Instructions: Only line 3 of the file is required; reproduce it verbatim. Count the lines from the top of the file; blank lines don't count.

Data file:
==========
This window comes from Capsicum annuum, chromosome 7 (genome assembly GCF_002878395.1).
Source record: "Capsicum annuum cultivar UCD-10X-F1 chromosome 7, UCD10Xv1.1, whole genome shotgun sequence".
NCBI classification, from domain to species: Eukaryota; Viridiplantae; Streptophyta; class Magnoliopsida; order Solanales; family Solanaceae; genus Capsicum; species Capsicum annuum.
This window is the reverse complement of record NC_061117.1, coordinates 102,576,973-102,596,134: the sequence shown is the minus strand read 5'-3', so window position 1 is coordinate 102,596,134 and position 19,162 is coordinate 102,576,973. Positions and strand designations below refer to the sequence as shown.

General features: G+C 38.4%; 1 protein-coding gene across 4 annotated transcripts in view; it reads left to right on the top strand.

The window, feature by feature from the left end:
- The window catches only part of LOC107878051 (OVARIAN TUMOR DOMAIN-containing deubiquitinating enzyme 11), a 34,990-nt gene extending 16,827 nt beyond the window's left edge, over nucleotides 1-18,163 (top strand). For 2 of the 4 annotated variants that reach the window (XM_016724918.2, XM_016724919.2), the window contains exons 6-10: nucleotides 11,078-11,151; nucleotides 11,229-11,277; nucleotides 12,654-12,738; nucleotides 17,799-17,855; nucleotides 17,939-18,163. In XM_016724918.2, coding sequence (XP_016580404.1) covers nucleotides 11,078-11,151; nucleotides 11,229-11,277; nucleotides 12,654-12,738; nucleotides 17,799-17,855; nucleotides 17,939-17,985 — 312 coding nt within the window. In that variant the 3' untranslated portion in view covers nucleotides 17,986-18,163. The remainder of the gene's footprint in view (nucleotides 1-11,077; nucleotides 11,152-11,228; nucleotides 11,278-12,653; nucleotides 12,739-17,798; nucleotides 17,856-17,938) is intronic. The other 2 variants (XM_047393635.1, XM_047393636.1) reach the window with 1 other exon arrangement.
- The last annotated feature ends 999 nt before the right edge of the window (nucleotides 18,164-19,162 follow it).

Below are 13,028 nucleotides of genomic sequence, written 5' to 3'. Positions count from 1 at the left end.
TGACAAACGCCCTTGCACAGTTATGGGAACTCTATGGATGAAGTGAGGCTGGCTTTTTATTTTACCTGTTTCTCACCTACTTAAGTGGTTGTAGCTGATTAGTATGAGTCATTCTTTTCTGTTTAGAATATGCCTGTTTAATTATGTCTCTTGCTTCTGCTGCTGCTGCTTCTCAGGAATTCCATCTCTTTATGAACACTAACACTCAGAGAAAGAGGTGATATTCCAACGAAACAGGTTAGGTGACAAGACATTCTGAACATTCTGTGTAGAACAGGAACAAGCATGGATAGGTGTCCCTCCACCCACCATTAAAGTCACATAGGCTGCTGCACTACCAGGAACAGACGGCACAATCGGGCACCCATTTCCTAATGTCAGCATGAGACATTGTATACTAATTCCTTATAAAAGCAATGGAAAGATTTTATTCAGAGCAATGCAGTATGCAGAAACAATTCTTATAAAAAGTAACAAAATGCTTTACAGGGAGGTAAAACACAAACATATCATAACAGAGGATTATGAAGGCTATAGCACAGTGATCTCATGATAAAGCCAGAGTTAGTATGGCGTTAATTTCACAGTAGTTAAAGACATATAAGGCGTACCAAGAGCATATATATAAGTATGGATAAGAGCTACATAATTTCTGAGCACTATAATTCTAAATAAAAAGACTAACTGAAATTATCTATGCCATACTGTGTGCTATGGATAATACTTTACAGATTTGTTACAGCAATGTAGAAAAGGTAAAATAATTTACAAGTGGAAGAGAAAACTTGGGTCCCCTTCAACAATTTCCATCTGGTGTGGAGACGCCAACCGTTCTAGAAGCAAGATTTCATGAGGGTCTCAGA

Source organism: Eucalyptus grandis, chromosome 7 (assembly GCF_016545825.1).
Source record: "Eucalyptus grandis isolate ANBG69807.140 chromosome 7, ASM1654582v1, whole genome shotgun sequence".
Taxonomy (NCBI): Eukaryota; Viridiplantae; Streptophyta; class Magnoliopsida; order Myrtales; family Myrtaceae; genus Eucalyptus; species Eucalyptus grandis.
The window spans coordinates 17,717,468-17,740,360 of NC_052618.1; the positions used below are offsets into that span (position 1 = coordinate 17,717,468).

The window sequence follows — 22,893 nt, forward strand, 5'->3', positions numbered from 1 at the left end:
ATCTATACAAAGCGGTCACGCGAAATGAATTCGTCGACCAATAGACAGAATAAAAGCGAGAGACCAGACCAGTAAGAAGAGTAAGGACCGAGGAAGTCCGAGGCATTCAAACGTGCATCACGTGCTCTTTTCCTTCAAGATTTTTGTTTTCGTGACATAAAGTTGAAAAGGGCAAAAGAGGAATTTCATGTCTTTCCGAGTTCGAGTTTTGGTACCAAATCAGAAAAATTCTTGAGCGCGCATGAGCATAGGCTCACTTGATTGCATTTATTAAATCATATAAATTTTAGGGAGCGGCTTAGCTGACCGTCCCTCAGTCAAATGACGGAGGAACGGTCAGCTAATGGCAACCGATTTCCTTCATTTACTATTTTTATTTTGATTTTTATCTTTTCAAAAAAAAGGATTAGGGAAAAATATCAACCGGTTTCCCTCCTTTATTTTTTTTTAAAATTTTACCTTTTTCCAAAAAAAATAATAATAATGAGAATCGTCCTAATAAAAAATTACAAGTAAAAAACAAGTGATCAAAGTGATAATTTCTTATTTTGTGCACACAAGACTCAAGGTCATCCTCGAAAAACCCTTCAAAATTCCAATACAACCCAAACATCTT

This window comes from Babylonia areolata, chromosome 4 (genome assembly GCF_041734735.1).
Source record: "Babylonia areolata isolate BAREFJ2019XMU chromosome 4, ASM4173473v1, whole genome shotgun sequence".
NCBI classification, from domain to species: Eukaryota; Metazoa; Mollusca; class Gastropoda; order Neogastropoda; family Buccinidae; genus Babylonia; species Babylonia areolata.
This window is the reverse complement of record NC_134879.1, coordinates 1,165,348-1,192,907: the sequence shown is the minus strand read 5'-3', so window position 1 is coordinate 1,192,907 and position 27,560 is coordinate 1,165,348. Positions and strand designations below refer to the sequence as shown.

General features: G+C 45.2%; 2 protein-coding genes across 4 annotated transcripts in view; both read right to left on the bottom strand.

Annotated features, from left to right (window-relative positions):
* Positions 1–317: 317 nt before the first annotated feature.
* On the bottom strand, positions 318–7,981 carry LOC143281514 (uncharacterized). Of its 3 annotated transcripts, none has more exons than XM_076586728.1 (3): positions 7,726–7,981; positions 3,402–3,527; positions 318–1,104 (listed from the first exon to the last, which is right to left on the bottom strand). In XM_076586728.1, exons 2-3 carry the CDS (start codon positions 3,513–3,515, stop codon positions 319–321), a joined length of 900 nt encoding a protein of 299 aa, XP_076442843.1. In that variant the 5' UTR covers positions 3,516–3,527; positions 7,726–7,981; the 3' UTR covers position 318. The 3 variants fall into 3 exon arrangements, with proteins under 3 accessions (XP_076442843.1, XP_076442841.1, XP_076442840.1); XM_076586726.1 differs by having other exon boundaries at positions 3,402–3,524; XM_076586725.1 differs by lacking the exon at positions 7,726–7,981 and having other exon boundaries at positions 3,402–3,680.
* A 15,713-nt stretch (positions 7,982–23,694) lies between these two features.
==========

NCBI classification, from domain to species: Eukaryota; Viridiplantae; Streptophyta; class Magnoliopsida; order Solanales; family Solanaceae; genus Capsicum; species Capsicum annuum.